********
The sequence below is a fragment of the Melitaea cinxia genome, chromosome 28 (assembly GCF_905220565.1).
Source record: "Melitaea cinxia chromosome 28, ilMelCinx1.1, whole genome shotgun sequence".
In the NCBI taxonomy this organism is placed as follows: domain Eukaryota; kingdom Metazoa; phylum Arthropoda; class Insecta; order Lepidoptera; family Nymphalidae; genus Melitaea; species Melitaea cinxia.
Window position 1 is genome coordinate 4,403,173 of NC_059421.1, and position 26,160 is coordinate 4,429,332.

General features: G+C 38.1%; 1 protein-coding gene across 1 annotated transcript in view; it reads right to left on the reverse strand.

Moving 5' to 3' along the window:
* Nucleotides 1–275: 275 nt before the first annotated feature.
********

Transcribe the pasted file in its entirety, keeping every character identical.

The sequence below is a fragment of the Melitaea cinxia genome, chromosome 28 (assembly GCF_905220565.1).
Source record: "Melitaea cinxia chromosome 28, ilMelCinx1.1, whole genome shotgun sequence".
In the NCBI taxonomy this organism is placed as follows: domain Eukaryota; kingdom Metazoa; phylum Arthropoda; class Insecta; order Lepidoptera; family Nymphalidae; genus Melitaea; species Melitaea cinxia.
Window position 1 is genome coordinate 4,403,173 of NC_059421.1, and position 26,160 is coordinate 4,429,332.

General features: G+C 38.1%; 1 protein-coding gene across 1 annotated transcript in view; it reads right to left on the reverse strand.

Moving 5' to 3' along the window:
* Nucleotides 1–275: 275 nt before the first annotated feature.